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Last updated on: October 25, 2021

CAPECITABINE (kape- SIGH-ta-been)

Other Names for this Medication (Brand Name) – Xeloda


Tablets: Small, light peach, oblong tablet containing 150 mg of Capecitabine Larger, peach, oblong tablet containing 500 mg of Capecitabine

CAPECITABINEWhy this Medication is Used

Capecitabine is used to treat breast and colorectal cancer. It may also be used in other types of cancer.

How do you take this Medication: Capecitabine is taken by mouth, twice daily for 14 days, followed by a 1 week (7 day) rest period. Your dose may be a combination of 150 mg and 500 mg tablets. Tablets should be taken after a meal (breakfast and supper) with a full glass of water.

If you miss a dose of this medicine, do not take the missed dose at all and do not double the next one. Instead, go back to your regular dosing schedule and check with your doctor.


Capecitabine may interact with other medications (such as warfarin and phenytoin). Make sure your doctor and pharmacist have a complete list of the medications (including herbal and over-the-counter medication) that you are taking.

Capecitabine may make you more sensitive to sunlight. Use a sunscreen with SPF of at least 15. Wear a hat and cover exposed skin while you are receiving this medication.

Store away from heat, light, and moisture.

Keep out of reach of children.

This chemotherapy should not be used if you are pregnant or breast-feeding. It is important to discuss birth control with your doctor. If you are a male taking this medication, birth control should also be used by female partners. NOTE: If you are taking this medication for breast cancer, a reliable barrier form of contraception (e.g. spermicidal jelly and condom or diaphragm) should be used. Birth control pills are not recommended.

It is important to tell your doctor if you have chickenpox (or have recently been exposed to someone who has had chickenpox), shingles, kidney disease or liver disease. Any of these conditions could affect therapy with this medication.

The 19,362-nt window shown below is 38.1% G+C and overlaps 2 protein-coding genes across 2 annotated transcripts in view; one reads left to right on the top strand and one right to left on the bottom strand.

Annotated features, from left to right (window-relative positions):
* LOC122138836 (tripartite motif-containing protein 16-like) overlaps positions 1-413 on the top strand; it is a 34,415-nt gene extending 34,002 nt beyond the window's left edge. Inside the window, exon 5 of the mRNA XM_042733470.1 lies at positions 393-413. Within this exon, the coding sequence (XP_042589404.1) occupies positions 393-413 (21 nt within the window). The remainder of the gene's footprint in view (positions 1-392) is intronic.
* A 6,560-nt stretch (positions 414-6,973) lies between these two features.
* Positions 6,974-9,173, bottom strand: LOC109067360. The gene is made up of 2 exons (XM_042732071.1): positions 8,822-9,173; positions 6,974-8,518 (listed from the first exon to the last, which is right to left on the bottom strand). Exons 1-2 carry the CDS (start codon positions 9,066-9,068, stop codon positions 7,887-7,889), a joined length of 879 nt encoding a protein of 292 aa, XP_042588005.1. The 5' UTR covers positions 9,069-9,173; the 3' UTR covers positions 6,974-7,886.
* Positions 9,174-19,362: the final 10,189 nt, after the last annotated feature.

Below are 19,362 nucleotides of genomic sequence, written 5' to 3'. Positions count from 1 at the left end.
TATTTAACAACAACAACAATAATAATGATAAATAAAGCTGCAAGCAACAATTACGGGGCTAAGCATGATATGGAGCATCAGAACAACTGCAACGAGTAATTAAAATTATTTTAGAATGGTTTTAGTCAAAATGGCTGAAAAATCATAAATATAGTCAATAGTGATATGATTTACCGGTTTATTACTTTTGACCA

Due to increased risk of infection check with your doctor before having any vaccinations. Check with your doctor, before any surgery or dental work.

Do not take ASA without your doctor’s knowledge and consent.

> If a doctor has advised you to take ASA to prevent heart disease or stroke, please discuss this with your oncologist (cancer doctor) before starting treatment.

> Do not use ASA (aspirin, acetylsalicylic acid) for headache, fever, or occasional aches and pains; use acetaminophen (Tylenol) instead. Many non-prescription medications contain ASA; always ask your pharmacist’s advice when choosing a product.

For more information on this medication, please call your doctor, pharmacist or nurse.

  • Thin, reddened skin on the hands or feet
  • Pain or discomfort in the hands or feet
  • Prickly/tingly feeling or numbness in the hands or feet
  • Heartburn
  • Diarrhea
  • Sores in the mouth or the lips
  • Rest often, keeping off your feet
  • Wear loose footwear
  • Use a moisturizing cream on your hands (like A&D Ointment)
  • Take medications with food
  • Limit hot, spicy, and fried foods; limit foods and drinks with caffeine.
  • Maintain good mouth hygiene. Brush teeth often with a soft toothbrush. Avoid hot, spicy and acidic foods.
  • STOP taking Capecitabine if you have any pain or if your symptoms are interfering with your regular activities. Call your doctor or nurse for further instructions.
  • Contact your doctor if this become troublesome
  • Drink plenty of clear fluids. STOP taking capcitabine if you have an extra 4 or more stools per day or any diarrhea at night. Call your doctor or nurse for further instructions.
  • STOP taking capecitabine if you have painful mouth sores or any pain or swelling of the mouth. Phone you doctor or nurse for further instructions.
  • Fever, chills and cough
  • Low white blood cells
  • Nausea and vomiting
  • Limit contact with people who are sick or have colds. Rest often. Wash your hands often.
  • Continue drinking clear fluids. Get fresh air and rest.
  • Keep a thermometer at home. Recognize signs of infection.Phone your doctor right away, or go to the hospital emergency department (if after hours) if your temperature is over 38° C or 100° F.
  • Phone your doctor if vomiting lasts more than 24 hours or nausea longer than 48 hours.
  • Tiredness or weakness
  • Bruising or bleeding. Black, tarlike stools. Red spots on skin.
  • Rest often. Mild exercise may help
  • Use sharp objects with care. Use a soft toothbrush. Be careful when shaving. Tell your doctor before any dental work.
  • Rest when feeling tired or weak.
  • If bleeding or bruising is unusual or will not stop, phone your doctor immediately or come to the Emergency Department.
  • Chest pain
  • STOP taking Capecitabine and seek medical attention immediately


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